U.S. and Israeli entities to promote certain energy-related
technologies. CBO estimates that implementing the bill would
cost $4 million in 2008 and $35 million over the 2008-2012
period, assuming appropriation of the necessary amounts. CBO
estimates that enacting S. 838 would increase both direct
spending and revenues by less than $500,000 annually.
S. 838 contains no intergovernmental or private-sector
mandates as defined in the Unfunded Mandates Reform Act (UMRA).
Estimated cost to the federal government: The estimated
budgetary impact of S. 838 is shown in the following table. The
costs of this legislation fall within budget function 270
By fiscal year, in millions of
2008 2009 2010 2011 2012
CHANGES IN SPENDING SUBJECT TO APPROPRIATION
Estimated Authorization Level... 8 8 8 8 9
Estimated Outlays............... 4 7 8 8 8
Basis of estimate: CBO estimates that implementing S. 838
would cost $4 million in 2008 and $35 million over the 2008-
2012 period. We also estimate that enacting the bill would
increase both direct spending and revenues, but by less than
$500,000 a year. For this estimate, CBO assumes that S. 838
will be enacted near the start of fiscal year 2008.
Spending subject to appropriation
S. 838 would direct the Secretary of Energy to establish a
grant program to provide financial assistance for joint
ventures between U.S. and Israeli government units, businesses,
academic institutions, or nonprofit entities to promote
technologies related to energy efficiency or renewable energy.
The bill would require the Secretary to establish an advisory
board to monitor the process for awarding those grants.
Based on information provided by the Department of Energy
(DOE) about funding levels for similar international programs,
CBO estimates that fully funding S. 838 would require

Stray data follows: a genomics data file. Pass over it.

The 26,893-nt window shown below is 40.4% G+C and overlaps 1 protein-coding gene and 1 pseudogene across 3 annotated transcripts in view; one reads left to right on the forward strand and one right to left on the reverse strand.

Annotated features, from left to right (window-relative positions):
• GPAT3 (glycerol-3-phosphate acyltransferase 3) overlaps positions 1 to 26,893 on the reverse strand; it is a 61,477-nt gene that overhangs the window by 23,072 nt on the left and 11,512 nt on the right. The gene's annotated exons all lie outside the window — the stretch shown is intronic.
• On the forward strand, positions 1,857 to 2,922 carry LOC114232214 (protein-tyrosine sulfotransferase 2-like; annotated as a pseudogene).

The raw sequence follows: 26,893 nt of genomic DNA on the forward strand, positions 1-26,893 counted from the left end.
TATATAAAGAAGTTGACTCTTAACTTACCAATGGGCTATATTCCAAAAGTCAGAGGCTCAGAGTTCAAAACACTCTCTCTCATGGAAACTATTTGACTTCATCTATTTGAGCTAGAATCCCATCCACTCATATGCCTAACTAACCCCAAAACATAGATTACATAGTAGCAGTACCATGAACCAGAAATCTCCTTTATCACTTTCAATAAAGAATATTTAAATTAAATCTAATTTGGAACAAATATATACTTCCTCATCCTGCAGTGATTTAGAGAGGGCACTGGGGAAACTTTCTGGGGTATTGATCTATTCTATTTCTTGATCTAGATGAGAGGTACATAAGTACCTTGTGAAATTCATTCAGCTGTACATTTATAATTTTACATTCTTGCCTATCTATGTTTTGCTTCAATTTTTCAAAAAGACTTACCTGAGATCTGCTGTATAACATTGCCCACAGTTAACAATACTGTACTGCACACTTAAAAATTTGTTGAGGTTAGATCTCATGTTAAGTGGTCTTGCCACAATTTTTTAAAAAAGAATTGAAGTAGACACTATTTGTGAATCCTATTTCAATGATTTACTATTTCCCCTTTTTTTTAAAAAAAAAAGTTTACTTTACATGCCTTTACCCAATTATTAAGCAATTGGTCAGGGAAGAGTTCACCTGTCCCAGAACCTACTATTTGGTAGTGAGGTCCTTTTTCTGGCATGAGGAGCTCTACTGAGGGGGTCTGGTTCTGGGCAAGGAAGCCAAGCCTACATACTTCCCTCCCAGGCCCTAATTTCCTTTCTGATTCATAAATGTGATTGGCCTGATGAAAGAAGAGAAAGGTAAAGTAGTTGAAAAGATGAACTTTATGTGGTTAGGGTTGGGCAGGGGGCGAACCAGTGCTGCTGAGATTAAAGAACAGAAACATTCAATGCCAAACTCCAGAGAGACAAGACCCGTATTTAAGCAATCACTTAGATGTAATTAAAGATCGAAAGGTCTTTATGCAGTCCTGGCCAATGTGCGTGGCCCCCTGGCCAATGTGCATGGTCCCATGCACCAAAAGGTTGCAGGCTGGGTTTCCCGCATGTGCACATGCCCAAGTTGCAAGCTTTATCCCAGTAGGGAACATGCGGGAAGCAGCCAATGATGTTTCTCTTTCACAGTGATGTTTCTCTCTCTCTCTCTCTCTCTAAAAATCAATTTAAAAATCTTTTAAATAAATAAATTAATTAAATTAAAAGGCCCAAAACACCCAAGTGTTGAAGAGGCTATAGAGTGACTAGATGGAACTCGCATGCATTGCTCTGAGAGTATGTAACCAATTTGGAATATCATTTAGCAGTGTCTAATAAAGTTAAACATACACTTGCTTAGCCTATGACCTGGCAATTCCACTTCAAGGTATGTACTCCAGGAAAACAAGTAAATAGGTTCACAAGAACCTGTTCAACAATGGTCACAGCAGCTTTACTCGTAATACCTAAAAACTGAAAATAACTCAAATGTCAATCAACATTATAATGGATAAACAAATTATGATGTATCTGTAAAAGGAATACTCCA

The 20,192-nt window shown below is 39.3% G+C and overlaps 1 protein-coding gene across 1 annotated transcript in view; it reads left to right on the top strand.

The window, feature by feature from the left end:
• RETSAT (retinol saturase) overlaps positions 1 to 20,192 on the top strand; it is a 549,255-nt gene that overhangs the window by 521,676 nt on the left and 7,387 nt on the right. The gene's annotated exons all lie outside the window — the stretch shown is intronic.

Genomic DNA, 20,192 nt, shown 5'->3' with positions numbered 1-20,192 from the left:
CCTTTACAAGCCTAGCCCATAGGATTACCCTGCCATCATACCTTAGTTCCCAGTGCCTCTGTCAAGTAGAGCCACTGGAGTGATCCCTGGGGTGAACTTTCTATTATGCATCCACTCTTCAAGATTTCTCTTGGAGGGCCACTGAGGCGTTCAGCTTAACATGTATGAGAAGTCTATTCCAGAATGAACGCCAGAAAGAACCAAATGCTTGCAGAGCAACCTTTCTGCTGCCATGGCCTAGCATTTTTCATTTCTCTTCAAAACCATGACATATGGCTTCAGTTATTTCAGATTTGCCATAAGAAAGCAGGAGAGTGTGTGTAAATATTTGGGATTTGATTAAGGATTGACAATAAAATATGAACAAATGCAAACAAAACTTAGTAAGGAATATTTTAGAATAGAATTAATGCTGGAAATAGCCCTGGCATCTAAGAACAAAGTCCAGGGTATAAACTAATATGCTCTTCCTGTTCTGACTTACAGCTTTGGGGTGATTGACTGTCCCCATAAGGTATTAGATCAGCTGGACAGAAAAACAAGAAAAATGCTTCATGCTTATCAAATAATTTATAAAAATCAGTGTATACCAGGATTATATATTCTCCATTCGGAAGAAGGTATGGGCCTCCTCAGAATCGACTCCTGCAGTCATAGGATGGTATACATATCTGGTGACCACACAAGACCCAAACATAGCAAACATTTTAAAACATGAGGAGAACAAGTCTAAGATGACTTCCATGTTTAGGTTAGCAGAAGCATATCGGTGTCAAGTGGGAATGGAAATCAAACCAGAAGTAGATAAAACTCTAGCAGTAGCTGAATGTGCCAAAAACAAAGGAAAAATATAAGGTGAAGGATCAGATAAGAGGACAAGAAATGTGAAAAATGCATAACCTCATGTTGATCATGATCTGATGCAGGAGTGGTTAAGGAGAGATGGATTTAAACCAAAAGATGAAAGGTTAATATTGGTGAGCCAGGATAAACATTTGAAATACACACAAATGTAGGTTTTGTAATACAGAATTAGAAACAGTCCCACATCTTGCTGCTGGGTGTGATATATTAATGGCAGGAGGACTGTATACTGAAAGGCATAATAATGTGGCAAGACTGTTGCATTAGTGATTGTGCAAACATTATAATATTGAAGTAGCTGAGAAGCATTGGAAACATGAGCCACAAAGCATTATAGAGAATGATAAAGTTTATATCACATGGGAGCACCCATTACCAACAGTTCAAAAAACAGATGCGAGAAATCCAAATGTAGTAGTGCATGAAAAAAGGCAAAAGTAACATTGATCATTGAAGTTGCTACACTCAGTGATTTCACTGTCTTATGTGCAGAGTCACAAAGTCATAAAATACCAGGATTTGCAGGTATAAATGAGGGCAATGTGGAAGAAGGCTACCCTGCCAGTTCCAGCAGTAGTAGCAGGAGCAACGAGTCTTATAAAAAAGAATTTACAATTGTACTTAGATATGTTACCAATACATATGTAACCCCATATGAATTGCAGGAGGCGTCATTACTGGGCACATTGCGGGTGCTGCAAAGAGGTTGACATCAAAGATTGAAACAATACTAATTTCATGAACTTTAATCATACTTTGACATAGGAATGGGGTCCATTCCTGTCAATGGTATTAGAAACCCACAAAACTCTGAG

appropriations totaling $8 million in 2008 and $36 million over
the 2008-2012 period. Assuming appropriation of the necessary
amounts, we estimate that spending would total $4 million in
2008 and $35 million over the 2008-2012 period. That estimate
assumes that DOE would spend $30 million over the next five
years for grants and about $1 million annually for the proposed
Direct spending and revenues
S. 838 would authorize the Secretary of Energy to accept
donations and spend those amounts, without further
appropriation, for activities authorized by the bill. Any
amounts received would be classified as governmental receipts
(revenues), and subsequent outlays would be recorded as direct
spending. Based on information provided by DOE, CBO estimates
that any increases in revenues and direct spending under S. 838
would not exceed $500,000 in any year.
Intergovernmental and private-sector impact: S. 838
contains no intergovernmental or private-sector mandates as
defined in UMRA. The bill would authorize grants for joint
ventures with Israel to support energy efficiency. This program
would benefit participating public institutions of higher
education. Any costs they might incur, including matching
funds, would be incurred voluntarily.
Estimate prepared by: Federal Costs: Megan Carroll; Impact
on State, Local, and Tribal Governments: Neil Hood; Impact on
the Private Sector: Amy Petz.
Estimate approved by: Peter H. Fontaine, Assistant Director
for Budget Analysis.
In compliance with paragraph 11(b) of rule XXVI of the
Standing Rules of the Senate, the Committee makes the following
evaluation of the regulatory impact which would be incurred in
carrying out S. 838. The bill is not a regulatory measure in
the sense of imposing Government-established standards or
significant economic responsibilities on private individuals
The Secretary may need to collect some personal information
from grant applicants. The Committee expects the Secretary to
limit the collection of personal information to the minimum
amount needed to adequately administer the programs, and
therefore anticipates little impact on personal privacy.
Enactment of S. 838 will result in the production of
various applications, reports, and performance assessments
necessary to the administration of the various programs
authorized by the bill. Again, the Committee expects the